Two white college students expected only a few hundred people to join their Black Lives Matter protest Sunday in their hometown of Sayville, but many more participated in the peaceful march. Credit: Newsday / Steve Pfost, Bart Jones

When two white college students organized a march in their hometown of Sayville to support the Black Lives Matter movement, they expected maybe 300 people to show up in the overwhelmingly white community.

Instead, a throng of what Suffolk police pegged at about 1,500 protesters — activists estimated at least 3,000 — descended Sunday on Rotary Park and marched through tree-lined streets to the Great South Bay.

The protest came off despite criticism, insults and even threats against the organizers, who were left stunned by the turnout.

“It was insane,” said Shaina Garrett, 21, who graduated in May from Binghamton University with a degree in nursing. “It was such a beautiful day. Everyone came together as a community.”

The march, unlike any in typically quiet Sayville, underscored how the protests are penetrating the least racially diverse of suburban communities. Some residents and activists believe it shows Long Island is evolving; others say it is exposing raw tensions.

The death of George Floyd during his arrest by Minneapolis police on Memorial Day has provoked dozens of unprecedented anti-racism demonstrations across Long Island — and hundreds throughout the nation — every day for the last two weeks, including in largely white communities in Nassau and Suffolk counties.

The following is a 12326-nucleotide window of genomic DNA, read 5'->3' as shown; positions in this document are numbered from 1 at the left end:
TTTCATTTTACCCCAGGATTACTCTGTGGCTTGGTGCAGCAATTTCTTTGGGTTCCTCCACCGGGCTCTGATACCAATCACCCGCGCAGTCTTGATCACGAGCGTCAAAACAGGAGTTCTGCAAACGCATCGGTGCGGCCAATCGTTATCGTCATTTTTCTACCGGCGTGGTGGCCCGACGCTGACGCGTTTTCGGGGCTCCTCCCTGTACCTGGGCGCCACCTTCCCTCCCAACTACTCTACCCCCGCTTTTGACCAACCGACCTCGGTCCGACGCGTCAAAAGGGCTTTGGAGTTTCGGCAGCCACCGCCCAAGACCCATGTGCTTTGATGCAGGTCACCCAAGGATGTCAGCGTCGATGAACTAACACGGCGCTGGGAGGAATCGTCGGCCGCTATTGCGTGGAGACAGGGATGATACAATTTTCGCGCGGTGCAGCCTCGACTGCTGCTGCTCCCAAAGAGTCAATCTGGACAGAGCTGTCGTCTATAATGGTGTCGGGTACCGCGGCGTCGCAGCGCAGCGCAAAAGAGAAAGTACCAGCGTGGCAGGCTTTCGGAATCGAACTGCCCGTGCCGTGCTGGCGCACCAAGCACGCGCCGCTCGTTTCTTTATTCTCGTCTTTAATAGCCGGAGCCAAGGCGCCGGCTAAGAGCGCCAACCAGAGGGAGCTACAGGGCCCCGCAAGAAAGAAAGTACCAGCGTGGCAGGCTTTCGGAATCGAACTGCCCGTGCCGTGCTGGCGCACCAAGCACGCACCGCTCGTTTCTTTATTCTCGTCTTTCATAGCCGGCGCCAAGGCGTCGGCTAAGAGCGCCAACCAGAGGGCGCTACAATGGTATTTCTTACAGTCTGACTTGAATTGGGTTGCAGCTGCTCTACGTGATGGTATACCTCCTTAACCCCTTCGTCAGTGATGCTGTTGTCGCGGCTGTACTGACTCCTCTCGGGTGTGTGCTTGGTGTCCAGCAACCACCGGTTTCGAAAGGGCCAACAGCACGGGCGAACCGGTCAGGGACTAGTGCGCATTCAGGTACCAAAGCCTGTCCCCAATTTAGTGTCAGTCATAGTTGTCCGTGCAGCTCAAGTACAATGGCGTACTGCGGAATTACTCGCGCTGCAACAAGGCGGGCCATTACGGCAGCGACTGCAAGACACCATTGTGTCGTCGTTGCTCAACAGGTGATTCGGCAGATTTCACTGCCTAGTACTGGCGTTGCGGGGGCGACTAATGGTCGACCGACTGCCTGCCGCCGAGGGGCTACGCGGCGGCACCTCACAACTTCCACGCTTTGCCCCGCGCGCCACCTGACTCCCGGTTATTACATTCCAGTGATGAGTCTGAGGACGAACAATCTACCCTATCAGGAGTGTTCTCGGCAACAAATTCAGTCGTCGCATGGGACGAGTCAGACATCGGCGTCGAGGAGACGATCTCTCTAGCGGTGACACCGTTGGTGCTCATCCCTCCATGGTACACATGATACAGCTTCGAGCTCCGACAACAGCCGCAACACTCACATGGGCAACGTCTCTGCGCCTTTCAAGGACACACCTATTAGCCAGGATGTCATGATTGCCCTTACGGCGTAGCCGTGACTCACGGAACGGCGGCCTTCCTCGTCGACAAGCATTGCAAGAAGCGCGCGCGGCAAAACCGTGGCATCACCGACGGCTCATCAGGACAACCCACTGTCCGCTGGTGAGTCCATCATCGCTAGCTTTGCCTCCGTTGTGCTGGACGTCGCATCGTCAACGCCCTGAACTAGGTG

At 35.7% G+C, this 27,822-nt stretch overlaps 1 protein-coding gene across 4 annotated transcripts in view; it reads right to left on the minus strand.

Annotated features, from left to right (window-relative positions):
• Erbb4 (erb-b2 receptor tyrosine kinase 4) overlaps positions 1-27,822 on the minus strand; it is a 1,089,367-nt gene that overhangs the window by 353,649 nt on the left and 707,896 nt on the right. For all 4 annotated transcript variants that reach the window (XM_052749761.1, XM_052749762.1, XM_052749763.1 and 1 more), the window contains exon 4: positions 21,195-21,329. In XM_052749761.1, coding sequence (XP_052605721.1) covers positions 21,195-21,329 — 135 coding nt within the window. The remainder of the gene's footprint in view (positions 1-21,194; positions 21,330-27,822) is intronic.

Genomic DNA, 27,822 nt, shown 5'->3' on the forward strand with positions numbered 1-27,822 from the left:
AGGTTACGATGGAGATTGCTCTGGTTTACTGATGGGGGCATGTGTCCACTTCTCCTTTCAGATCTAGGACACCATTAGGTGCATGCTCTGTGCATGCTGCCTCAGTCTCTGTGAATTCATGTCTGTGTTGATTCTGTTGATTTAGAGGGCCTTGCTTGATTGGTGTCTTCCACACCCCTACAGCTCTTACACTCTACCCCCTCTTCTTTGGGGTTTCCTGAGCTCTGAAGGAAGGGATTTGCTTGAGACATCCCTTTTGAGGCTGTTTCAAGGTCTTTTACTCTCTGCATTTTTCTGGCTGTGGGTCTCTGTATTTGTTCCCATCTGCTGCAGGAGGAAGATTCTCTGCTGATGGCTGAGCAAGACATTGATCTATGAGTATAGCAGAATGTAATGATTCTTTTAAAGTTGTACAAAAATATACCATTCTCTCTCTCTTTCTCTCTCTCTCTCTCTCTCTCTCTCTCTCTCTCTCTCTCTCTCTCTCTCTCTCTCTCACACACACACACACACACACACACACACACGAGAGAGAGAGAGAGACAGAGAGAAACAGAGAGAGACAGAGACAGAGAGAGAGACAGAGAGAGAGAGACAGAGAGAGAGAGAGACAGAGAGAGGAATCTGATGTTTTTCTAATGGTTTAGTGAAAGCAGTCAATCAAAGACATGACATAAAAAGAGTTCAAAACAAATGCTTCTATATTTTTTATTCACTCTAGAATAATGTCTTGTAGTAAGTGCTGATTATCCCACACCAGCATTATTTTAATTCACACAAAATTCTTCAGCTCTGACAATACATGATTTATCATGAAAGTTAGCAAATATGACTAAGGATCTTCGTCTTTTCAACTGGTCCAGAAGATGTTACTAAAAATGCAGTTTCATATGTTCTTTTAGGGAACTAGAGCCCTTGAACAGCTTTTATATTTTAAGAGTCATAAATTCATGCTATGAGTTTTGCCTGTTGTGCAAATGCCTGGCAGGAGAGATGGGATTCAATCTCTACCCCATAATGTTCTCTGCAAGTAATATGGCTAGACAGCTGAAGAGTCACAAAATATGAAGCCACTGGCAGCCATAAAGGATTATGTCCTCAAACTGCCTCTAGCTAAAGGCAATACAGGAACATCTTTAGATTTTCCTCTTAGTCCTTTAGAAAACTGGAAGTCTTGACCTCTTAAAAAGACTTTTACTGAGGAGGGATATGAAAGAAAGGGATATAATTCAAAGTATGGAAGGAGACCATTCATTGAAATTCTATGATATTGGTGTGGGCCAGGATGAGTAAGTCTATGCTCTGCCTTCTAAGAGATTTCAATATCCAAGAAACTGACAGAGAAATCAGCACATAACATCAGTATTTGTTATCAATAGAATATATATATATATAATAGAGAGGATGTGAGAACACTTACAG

Some 4,000 people of diverse racial backgrounds rallied in Merrick, shutting down traffic on Sunrise Highway. At least 1,000 showed up in Smithtown, where counterprotesters allegedly assaulted two demonstrators. But the protests, from the East End to the Queens border, have been mostly peaceful and unlike anything the Island has seen since the tumultuous 1960s era of the Vietnam War and the civil rights movement, if that.

“Long Island citizens have taken to the streets on the issue of racism in ways that have never been equaled in our history,” said Michael D’Innocenzo, distinguished professor emeritus of history at Hofstra University and a longtime activist.

Tracey Edwards, head of the Long Island chapter of the NAACP, said she was not surprised by the protests in largely white communities.